Senk's career at Urban Outfitters was almost a nonstarter. In the early 1990s, he left a position as senior vice president and general merchandise manager at kitchenware and home goods retailer Williams-Sonoma and decided to start his own business. While raising money for that venture, he met Urban Outfitters founder Richard Hayne. When Hayne tried to entice Senk to join his company, Senk initially took a pass. Instead, Hayne agreed to help bankroll Senk's as yet undefined new venture. "I was terrible at raising money," Senk noted with a laugh. But Hayne ultimately became a mentor to Senk, and when Senk decided to return the money he had raised to investors, he took Hayne up on his job offer. He started out running one store, the Anthropologie prototype outlet.
"I went from supervising 200 people, having two assistants and flying on the Concorde [at Williams-Sonoma] to running one store that did less than $1 million," Senk said. "I had a vision for myself and what it could be. And I believed so strongly in the culture [Hayne] had created at Urban."
Senk described that culture as one where creative, collaborative and curious people are given the freedom to operate almost like entrepreneurs. Diversity -- including diversity of race, religion and political views -- is also central to that vision. "Dick Hayne is a Republican," Senk noted. "I'm the first openly gay CEO of a Fortune 1,000 company." While Senk and Hayne may differ politically, Senk considers such disparity of opinion to be an advantage. "We believe as a company in hiring diversity, not because it is politically correct, but because diversity makes us stronger. I look for people who complement me, not [people] who look at the world the same way that I do."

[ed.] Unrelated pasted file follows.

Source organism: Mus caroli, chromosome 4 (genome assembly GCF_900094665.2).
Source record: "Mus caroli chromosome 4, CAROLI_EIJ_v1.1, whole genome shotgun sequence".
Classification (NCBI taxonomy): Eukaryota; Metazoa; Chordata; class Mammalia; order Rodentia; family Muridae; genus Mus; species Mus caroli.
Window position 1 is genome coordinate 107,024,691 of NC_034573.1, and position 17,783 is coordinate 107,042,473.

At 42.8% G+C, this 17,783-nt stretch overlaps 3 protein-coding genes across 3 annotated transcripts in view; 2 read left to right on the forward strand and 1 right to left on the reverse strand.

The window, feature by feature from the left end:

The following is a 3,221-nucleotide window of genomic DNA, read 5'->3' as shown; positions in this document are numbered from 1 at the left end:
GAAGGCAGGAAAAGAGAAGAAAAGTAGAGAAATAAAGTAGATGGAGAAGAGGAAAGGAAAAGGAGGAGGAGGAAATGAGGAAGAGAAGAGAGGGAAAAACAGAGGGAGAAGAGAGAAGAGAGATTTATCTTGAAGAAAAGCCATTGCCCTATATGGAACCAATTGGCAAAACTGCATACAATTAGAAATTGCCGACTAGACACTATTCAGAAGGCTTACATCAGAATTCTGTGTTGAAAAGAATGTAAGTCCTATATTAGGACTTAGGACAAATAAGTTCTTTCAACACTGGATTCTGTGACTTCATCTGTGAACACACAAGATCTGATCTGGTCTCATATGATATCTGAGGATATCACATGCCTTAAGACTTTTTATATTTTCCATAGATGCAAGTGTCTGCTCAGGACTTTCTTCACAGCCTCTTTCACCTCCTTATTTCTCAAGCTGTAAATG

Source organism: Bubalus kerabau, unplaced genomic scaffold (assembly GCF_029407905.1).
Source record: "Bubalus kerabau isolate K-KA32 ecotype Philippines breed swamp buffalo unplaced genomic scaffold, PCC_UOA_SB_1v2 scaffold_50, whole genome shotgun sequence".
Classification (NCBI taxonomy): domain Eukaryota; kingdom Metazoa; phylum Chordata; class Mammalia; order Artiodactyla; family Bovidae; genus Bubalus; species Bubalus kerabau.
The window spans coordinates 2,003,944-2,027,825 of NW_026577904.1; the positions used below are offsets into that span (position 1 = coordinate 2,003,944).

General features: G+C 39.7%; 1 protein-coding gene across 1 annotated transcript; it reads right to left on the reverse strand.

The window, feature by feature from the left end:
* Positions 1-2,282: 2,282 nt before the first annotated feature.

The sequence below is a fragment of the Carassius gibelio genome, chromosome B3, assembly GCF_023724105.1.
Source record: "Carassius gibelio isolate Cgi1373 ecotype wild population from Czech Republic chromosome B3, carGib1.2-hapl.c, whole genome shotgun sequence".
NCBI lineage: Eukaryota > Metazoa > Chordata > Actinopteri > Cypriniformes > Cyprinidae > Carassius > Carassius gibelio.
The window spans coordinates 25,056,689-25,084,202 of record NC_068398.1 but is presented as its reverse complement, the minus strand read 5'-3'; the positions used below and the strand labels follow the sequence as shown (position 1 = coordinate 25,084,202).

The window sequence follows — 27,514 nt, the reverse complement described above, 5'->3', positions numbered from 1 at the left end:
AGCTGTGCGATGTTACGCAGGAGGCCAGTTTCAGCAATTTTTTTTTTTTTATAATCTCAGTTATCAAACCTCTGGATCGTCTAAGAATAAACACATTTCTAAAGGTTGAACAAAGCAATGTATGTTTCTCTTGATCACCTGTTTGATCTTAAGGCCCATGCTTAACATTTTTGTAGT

Senk said the willingness of Urban Outfitters managers to debate with him and with each other drives the company's success. For example, 11 years ago, an executive at Anthropologie asked for funding to create a website for the company. Senk initially dismissed the notion, arguing that the brand's customers weren't likely to shop online. "The day it went live, we had [an impressive number of] hits," Senk recalled. "You want people who are challenging each other."
In fact, Senk described Urban Outfitters' culture as one of consistently testing the status quo and thinking entrepreneurially. Members of the company's merchant team are encouraged to take one trip every year to a non-traditional location -- Brazil or Africa or Thailand, for example -- to hunt for new ideas and concepts for the stores. Each store functions essentially like a small business; managers are free to experiment with the merchandising and presentation in their stores. The company does, however, closely measure the performance of each location. "We are constantly looking at who is [at the top and who is at the bottom of the] rank and what can [we] learn from the more successful people," he noted. "We are gut driven -- but we verify with data."
'The Theater of Retail'